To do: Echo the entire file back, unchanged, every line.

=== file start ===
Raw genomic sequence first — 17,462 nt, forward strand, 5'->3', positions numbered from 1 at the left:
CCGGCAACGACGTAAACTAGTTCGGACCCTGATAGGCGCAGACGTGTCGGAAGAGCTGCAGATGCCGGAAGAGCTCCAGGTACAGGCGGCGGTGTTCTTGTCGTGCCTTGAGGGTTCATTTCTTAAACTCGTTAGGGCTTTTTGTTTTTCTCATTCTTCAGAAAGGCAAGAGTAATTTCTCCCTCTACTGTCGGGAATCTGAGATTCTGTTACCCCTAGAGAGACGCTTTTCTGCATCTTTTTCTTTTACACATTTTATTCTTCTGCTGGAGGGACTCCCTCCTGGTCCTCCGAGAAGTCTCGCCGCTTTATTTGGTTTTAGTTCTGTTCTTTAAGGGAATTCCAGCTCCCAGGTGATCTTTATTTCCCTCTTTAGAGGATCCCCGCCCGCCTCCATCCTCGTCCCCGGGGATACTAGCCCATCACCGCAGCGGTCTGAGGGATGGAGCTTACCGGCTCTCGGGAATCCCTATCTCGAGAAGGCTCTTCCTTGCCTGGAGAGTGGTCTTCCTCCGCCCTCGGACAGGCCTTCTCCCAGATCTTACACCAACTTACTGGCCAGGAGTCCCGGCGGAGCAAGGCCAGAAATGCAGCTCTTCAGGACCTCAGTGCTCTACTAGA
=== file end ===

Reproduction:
Raw genomic sequence first — 17,462 nt, forward strand, 5'->3', positions numbered from 1 at the left:
CCGGCAACGACGTAAACTAGTTCGGACCCTGATAGGCGCAGACGTGTCGGAAGAGCTGCAGATGCCGGAAGAGCTCCAGGTACAGGCGGCGGTGTTCTTGTCGTGCCTTGAGGGTTCATTTCTTAAACTCGTTAGGGCTTTTTGTTTTTCTCATTCTTCAGAAAGGCAAGAGTAATTTCTCCCTCTACTGTCGGGAATCTGAGATTCTGTTACCCCTAGAGAGACGCTTTTCTGCATCTTTTTCTTTTACACATTTTATTCTTCTGCTGGAGGGACTCCCTCCTGGTCCTCCGAGAAGTCTCGCCGCTTTATTTGGTTTTAGTTCTGTTCTTTAAGGGAATTCCAGCTCCCAGGTGATCTTTATTTCCCTCTTTAGAGGATCCCCGCCCGCCTCCATCCTCGTCCCCGGGGATACTAGCCCATCACCGCAGCGGTCTGAGGGATGGAGCTTACCGGCTCTCGGGAATCCCTATCTCGAGAAGGCTCTTCCTTGCCTGGAGAGTGGTCTTCCTCCGCCCTCGGACAGGCCTTCTCCCAGATCTTACACCAACTTACTGGCCAGGAGTCCCGGCGGAGCAAGGCCAGAAATGCAGCTCTTCAGGACCTCAGTGCTCTACTAGA